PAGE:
What the Warner Bros. Move to HBO Max Means for Moviegoing

Over the weekend, Warner Bros. announced it will be moving its entire 2021 theatrical slate to Day-and-Date release on HBO Max. That is, when these 17 movies – whose production costs total over one billion dollars – hit theaters, they’ll also be available for streaming on HBO Max that very same day. When the news broke, most people shrugged it off and didn’t give it a second thought. However, the ones who were paying attention knew it was a turning point.

While everyone was watching Disney to make the first move, Warner Bros snuck in through the ventilation system and flicked the switch. Everyone was expecting Disney to strike first in announcing their theatrical releases with day-and-date, given their vast catalog and subsidiaries. But it’s interesting why Warner Bros made the first move. Here’s why:

Warner Bros. knew it was not financially feasible to keep pushing and delaying films. They learned that early on this year with Christopher Nolan’s Tenet. After constantly delaying the film’s theatrical release, Warner Bros thought by some divine miracle that Tenet would gross 800 million dollars world-wide to break even, which is exactly why they would not release it on VOD. After rolling the film out theatrically, sector by sector, they discovered Tenet was a lost cause, and soon realized that all of their other releases would be too.

Hollywood speculated Disney would’ve beat them to the punch due to their VOD release of Mulan this year, thinking the studio was ahead of the game. But maybe Disney was too timid in axing theaters out of their equation. Maybe they still see theatrical exhibition as a viable option, which reintroduces the age-old question – what will eventually happen to theaters? Does this finally signal the end of public movie theaters? Only time will tell. One thing’s for sure though: if Disney wasn’t going to be the first one to do it, you’ll be damn sure they’ll be the last. If they’re not going to be the one’s ushering in a new era, they’ll mark the end of it. But how might Disney view theaters now? Might they see them as an opportunity to boast “Hey, our movies are more significant and mark a higher standard, and therefore need the biggest treatment/release possible?” What at first seemed like the studio ready to embrace the future, Disney now might be clinging to the theaters of the past.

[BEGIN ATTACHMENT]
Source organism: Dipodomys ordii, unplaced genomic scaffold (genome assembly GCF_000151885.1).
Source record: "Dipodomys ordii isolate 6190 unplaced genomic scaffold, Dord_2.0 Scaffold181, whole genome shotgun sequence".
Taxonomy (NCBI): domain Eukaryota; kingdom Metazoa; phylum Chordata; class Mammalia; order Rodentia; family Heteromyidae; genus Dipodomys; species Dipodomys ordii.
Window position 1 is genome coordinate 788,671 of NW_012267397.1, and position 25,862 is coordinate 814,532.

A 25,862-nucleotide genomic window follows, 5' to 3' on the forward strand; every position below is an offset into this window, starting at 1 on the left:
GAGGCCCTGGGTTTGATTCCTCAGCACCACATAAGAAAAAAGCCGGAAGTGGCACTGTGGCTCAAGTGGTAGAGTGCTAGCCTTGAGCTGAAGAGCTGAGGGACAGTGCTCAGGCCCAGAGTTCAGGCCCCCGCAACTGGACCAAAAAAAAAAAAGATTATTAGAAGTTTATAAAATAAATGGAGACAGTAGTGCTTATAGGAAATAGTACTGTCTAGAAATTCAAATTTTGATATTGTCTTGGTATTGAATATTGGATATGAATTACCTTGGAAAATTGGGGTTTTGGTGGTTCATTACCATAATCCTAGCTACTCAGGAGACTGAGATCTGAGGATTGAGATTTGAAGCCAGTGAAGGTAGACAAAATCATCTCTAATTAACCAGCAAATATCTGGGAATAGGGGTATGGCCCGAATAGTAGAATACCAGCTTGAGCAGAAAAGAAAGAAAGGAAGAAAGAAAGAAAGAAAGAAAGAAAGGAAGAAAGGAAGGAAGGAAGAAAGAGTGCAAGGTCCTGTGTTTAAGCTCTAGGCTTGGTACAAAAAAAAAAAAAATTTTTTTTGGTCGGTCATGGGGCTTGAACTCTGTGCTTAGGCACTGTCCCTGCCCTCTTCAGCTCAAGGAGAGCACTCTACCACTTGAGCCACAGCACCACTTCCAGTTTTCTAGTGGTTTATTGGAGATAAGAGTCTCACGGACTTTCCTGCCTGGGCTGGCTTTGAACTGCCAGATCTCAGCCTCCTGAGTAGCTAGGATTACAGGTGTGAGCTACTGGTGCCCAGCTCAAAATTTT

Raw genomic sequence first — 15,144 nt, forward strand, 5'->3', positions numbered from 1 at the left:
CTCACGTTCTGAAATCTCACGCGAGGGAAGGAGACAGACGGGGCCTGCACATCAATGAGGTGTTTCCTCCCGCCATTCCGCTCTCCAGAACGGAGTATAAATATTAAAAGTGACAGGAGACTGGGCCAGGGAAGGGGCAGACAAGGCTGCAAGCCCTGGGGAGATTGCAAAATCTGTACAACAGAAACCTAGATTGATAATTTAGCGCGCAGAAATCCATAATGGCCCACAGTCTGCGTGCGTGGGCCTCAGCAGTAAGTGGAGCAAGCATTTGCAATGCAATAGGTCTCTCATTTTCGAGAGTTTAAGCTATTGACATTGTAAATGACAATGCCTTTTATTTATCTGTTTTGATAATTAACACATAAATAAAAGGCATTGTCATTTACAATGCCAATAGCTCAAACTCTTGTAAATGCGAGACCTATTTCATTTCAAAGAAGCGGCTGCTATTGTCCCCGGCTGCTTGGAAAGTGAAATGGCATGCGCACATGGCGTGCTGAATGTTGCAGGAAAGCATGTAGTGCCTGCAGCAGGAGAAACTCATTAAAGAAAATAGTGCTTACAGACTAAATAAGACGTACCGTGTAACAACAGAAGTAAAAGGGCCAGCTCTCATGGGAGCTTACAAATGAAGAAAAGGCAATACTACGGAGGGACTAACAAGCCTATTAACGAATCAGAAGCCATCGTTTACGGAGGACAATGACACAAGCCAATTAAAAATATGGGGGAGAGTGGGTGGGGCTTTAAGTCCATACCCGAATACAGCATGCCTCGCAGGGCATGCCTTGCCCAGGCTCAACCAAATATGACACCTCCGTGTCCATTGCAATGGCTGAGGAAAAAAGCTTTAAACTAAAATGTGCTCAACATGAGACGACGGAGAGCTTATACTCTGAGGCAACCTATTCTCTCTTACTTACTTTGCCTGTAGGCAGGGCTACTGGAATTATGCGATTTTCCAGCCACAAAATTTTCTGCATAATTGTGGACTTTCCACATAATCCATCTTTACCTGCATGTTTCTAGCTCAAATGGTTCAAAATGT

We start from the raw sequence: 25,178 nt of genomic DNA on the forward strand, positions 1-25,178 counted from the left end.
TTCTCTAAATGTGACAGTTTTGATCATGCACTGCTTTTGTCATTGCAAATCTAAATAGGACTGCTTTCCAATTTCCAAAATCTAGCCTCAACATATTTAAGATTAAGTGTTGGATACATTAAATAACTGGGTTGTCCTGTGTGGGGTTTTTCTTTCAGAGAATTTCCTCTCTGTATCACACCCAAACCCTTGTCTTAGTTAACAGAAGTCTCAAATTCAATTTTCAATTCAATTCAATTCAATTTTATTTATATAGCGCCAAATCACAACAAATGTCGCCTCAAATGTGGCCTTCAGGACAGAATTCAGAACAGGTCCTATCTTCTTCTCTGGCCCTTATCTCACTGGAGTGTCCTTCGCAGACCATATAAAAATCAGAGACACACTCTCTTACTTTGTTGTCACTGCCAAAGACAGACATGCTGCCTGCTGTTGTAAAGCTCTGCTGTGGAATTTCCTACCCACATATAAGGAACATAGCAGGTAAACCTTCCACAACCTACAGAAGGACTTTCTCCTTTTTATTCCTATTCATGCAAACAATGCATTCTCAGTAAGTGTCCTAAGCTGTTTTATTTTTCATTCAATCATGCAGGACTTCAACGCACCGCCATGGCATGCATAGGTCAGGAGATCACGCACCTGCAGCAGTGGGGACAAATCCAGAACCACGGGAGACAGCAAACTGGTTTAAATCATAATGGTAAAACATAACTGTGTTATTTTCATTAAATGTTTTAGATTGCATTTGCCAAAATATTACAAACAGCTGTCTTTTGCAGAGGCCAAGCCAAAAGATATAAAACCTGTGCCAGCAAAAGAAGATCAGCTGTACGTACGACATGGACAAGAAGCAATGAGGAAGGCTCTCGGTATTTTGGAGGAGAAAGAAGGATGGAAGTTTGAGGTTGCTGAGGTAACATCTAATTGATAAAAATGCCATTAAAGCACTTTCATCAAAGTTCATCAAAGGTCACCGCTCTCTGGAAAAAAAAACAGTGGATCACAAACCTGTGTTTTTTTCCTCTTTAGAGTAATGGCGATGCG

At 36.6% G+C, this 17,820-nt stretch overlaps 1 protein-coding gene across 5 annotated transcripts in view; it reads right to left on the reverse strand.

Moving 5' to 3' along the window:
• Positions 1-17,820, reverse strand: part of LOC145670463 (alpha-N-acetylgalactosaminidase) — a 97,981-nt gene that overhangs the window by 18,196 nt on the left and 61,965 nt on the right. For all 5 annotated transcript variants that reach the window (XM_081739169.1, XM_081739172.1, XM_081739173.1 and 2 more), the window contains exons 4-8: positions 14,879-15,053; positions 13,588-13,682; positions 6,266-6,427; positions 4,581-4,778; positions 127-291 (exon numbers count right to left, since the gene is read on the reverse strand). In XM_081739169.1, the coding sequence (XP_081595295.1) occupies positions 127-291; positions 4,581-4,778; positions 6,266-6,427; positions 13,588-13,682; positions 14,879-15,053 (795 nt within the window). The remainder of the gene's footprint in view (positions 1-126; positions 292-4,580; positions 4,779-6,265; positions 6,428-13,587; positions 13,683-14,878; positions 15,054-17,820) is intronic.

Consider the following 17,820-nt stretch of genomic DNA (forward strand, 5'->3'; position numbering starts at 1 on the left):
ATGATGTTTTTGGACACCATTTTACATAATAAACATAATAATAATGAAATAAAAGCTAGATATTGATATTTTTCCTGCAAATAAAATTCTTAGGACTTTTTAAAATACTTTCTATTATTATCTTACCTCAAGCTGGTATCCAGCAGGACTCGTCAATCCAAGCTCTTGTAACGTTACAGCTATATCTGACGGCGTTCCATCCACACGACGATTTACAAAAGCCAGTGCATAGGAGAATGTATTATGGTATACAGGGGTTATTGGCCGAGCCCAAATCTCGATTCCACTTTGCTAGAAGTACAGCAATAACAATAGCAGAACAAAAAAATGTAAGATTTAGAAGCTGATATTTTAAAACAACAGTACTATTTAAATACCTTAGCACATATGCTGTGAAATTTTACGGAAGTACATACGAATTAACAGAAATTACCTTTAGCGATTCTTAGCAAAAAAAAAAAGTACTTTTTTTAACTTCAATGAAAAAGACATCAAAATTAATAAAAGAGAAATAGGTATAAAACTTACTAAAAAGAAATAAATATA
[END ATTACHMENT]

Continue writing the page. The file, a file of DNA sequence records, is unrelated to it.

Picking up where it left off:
Another big question to ask is, who will be the next to follow suit? Will other studios wait to see the results? In my opinion, Universal will probably be the next to follow, given their free subscription to Peacock was a success, but not the Olympic-size success it was hoping for. And while studios like Sony that don’t have a streaming exhibition outlet, they’ll have to make deals as to who will get rights to their property, which could very well start a bidding war amongst streaming services.

And while all of this is going on, theater chains and arthouse theaters are stuck hanging in the balance. What will become of them? Have we finally moved into the third act in the narrative of movie theaters? Again, in my opinion, if theaters are to stick around, it’ll be for the novelty of watching content with strangers in a dark space. Theaters will stick around for the sheer communal experience for people like me (geeks), who, if they want to have the option of seeing a movie in a dark place with strangers, they’ll have the option to do so. Question is: how long will that remain financially feasible? For many people, the announcement this past weekend was the first nail in the coffin.

However, the industry has been saying the same thing for years. When television arrived, it was the end of theaters. When VCR’s arrived, it was the end of theaters. When the internet arrived, it was the end of theaters. When Netflix arrived, it was the end of theaters. And time and time again, the industry has been proven wrong. There will only be death to theaters if we allow it.

Featured photo courtesy of Getty

Leave a Reply